Social media experts Maddie Grant and Lindy Dreyer share tips on how to get started with using social media for your meetings and events.
The buzz these days is all about, from Facebook to LinkedIn to Twitter to Flickr to blogs and podcasts and … well, the array of options is seemingly endless. But is social media right for your organization’s events, or is it just a fad? To help you sort through what you need to know before jumping into this pool of sociability, called on the expertise of Lindy Dreyer and Maddie Grant of SocialFish, a consulting company based in Washington, D.C., that they formed to help associations and nonprofits build community via the Web.
AM: Let’s start with the question I heard repeatedly at ASAE and The Center's annual meeting in Toronto this summer: Is social media just what the cool kids are doing, or does it really add value to an organization’s meeting strategy?
GRANT: Social media does more than add value—it’s about a new way of communicating between individuals and their friends and colleagues, and between individuals and brands or organizations. The idea that it’s something only for the cool kids or early adopters is fading as every main social site is showing exponential usage growth in every demographic. What that means for associations is that you can guarantee that some of your members or stakeholders are out there using these sites—and maybe talking about you, or your industry—so it makes perfect sense to think about how to join that conversation.
DREYER: Also, associations are in the business of bringing people together for collaboration and community. The Internet is empowering collaboration and community in ways that were not possible before. It is important for associations to adapt their thinking and prepare for a future where social media is taken for granted.
AM: What can social media do to enhance an association’s meetings and trade shows?
GRANT: Actually, we see face-to-face meetings as one of the cornerstones of a good social media strategy. Online activity can feed real-life events, and real-life events provide amazing content for social media activity. Essentially, you can build buzz for your event by “teasing” potential attendees with snippets of the best stuff that will be at the event; you can add a whole layer of networking and connectivity during the meeting; and you can make the meeting content (both official and social) live online long after the actual event is over.
DREYER: Also, social media opens up a lot of possibilities for informal and peer-to-peer learning channels. This adds value both for the attendees who are experiencing the meeting for themselves, and for spectators who are connected to those attendees but may not understand the value of your event until they see the richness of their colleagues’ experiences.
AM: How can you tell if your organization, your members, and meeting attendees are ready to use social media around meetings?
GRANT: You can tell by listening and monitoring. You’ll find out very quickly if any of your members are using public social sites like Twitter, Facebook, or LinkedIn by doing a few keyword searches. It doesn’t matter if there are only a few people using it—you can still provide value by participating and showing others how to use it.
DREYER: We’re in an awkward spot at the moment. For a lot of associations, the percentage of folks who’ll actively contribute to or monitor social spaces during a meeting is fairly low. That said, they are often some of your most engaged participants, and the value they add can be tremendous. It’s worth adding a layer of support into your meeting for social media activity; there are a lot of ways to dip your toes without overwhelming your resources or your budget.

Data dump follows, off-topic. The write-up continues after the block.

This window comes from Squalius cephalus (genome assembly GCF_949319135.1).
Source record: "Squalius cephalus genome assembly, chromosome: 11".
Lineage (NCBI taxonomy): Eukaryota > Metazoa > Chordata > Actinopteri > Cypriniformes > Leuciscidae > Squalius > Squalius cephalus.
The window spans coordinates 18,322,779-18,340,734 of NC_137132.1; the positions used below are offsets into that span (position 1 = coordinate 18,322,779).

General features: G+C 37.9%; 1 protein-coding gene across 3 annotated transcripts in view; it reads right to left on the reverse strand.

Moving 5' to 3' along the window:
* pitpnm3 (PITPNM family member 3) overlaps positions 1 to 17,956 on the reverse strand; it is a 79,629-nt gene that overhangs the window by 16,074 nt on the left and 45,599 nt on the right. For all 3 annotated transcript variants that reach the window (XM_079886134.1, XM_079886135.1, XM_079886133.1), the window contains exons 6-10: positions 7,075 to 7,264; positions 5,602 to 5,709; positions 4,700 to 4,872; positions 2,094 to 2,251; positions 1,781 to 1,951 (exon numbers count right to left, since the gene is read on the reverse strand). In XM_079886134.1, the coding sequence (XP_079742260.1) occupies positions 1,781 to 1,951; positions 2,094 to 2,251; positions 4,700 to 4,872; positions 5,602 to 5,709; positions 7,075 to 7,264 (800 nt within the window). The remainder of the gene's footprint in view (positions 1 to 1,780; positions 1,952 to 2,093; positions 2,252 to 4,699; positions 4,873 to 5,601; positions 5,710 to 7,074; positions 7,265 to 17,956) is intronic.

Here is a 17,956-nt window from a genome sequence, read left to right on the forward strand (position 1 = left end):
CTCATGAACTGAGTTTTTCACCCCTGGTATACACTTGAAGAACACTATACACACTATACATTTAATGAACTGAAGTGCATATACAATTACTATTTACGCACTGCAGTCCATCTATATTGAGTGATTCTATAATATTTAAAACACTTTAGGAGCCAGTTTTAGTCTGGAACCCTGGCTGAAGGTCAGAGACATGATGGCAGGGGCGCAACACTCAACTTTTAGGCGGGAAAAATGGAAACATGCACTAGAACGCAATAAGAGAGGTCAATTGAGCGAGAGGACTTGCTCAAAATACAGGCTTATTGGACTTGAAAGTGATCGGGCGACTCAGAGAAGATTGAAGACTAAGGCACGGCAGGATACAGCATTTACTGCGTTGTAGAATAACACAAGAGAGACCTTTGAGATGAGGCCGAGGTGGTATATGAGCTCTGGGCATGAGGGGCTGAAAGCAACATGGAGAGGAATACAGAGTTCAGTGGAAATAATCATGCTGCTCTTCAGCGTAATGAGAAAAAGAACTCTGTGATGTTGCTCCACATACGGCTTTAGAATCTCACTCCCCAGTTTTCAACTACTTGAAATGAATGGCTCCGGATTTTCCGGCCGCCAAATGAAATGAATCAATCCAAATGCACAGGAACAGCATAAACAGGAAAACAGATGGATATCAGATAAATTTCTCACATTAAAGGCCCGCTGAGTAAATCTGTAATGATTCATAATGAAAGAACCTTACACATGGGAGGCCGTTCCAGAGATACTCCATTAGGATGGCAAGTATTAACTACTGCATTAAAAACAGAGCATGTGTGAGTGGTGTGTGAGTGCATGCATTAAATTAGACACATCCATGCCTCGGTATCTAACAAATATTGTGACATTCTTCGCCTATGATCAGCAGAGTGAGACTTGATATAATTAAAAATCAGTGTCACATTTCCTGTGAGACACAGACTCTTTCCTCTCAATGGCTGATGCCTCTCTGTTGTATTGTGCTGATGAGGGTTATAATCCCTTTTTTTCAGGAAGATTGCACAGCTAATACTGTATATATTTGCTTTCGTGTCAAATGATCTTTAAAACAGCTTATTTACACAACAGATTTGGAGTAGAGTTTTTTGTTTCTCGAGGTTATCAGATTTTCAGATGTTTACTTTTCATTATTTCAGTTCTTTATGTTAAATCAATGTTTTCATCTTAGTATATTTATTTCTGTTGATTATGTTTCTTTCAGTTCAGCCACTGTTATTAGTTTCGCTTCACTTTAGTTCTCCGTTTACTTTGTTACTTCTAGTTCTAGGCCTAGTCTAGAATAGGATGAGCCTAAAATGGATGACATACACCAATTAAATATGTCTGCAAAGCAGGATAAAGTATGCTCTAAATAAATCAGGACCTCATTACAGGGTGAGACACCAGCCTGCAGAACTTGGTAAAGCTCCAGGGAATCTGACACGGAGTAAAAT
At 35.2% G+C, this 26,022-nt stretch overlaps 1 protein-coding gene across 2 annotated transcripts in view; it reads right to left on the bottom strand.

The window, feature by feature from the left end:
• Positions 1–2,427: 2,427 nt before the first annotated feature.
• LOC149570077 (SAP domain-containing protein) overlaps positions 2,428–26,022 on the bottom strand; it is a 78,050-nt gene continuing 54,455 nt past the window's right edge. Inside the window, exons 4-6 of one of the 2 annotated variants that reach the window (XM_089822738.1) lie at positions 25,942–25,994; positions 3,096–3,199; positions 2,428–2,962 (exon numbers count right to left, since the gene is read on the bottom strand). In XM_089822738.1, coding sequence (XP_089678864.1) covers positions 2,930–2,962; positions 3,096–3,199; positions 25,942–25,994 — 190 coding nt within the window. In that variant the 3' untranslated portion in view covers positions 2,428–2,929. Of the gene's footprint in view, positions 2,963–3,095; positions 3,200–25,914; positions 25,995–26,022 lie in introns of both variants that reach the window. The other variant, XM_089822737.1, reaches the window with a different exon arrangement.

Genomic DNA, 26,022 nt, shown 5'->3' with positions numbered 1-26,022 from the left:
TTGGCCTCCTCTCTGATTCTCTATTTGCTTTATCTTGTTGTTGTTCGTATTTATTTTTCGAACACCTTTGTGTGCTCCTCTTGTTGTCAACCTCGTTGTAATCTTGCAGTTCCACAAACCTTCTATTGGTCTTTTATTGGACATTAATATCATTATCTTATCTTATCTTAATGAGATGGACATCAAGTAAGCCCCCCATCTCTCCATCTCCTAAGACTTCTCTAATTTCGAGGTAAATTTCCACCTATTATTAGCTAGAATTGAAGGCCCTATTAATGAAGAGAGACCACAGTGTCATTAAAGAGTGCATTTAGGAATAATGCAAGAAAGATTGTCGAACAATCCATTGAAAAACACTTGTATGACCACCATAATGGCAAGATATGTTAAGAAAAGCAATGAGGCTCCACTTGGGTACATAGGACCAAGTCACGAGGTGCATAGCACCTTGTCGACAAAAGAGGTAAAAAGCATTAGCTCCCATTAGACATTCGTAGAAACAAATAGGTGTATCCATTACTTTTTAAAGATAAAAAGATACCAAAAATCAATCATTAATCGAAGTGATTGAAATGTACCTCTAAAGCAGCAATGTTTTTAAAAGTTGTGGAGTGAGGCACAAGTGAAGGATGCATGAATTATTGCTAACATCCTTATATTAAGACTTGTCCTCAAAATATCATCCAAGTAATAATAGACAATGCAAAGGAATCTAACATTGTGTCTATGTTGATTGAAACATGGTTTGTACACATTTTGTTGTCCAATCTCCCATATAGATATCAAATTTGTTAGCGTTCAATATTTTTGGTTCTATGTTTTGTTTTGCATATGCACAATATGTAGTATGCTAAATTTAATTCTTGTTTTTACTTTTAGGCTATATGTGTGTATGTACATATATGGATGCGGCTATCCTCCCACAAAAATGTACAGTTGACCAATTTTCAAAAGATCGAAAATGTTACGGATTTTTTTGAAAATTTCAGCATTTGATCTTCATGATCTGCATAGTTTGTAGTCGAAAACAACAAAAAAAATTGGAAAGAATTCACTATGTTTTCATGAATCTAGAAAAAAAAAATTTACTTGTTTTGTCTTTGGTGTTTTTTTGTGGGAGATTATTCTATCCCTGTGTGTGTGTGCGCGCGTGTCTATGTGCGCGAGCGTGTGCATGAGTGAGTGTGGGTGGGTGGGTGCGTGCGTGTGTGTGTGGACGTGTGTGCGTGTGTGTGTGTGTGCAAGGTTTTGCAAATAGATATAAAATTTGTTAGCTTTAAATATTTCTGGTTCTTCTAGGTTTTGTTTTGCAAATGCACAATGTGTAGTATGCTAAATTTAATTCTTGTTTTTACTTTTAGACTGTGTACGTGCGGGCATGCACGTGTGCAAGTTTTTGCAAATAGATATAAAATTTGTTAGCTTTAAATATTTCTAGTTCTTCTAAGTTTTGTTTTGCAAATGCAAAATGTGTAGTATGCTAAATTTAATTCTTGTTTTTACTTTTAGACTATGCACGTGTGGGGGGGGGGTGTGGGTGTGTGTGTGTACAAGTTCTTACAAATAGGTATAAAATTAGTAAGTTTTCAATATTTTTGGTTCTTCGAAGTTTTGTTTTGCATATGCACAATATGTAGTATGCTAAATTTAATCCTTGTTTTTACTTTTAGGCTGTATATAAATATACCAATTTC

AM: What costs and staff time are required to implement a social media strategy?
GRANT: How long is a piece of string? You can do it halfheartedly or you can throw yourselves into it—you’ll get out of it what you put in.
DREYER: For Buzz2009—a meeting we hosted for associations on how to use social media—we spent four to five hours per week leading up to the month before the conference. Then we spent six to eight hours per week and had one staff person on site whose job it was to live-blog and tweet at the event. We used all free tools. When you’re getting started, it’s about picking one or two things and doing them well. Small and good can grow to large and good. Large and bad cannot be salvaged. Spend your resources on a thoughtful plan for connecting people and feeding the social space with content they can socialize around. Find champions from your membership to help you.
AM: What can you gain from using social media with your meetings? What are the potential pitfalls?
GRANT: You’ll energize your community. You already have people who care enough about your event to talk about it, share their experiences, and look forward to next year, right? So now you’re empowering that community with tools that make it easier for them to stay connected throughout the year. You’re making it easier than ever for them to tell their colleagues why attending makes sense. And you are potentially creating a public record of the ripple your event made in the hearts and minds of your fans. When someone searches the Internet for your event, the opinions they find from people in your community matter.
DREYER: There are potential pitfalls—you know your attendees love to complain about the food, the boring, the room temperature. And yes, some people will be on their computers or tweeting during the keynote—but that doesn’t mean they’re not listening. In fact, they may be deeply engaged in capturing the best of the session and sharing it with their network. The biggest risk for associations is in not being prepared to listen and respond to the social interactions happening before, during, and after the meeting—and that risk exists regardless of whether you choose to add social media to your meeting. By consciously adding social media and recruiting champions from your membership, you’re actually ensuring that your fans will be a part of the conversation, as opposed to ignoring social media and just leaving it to chance. The folks you recruit can and will come to your defense.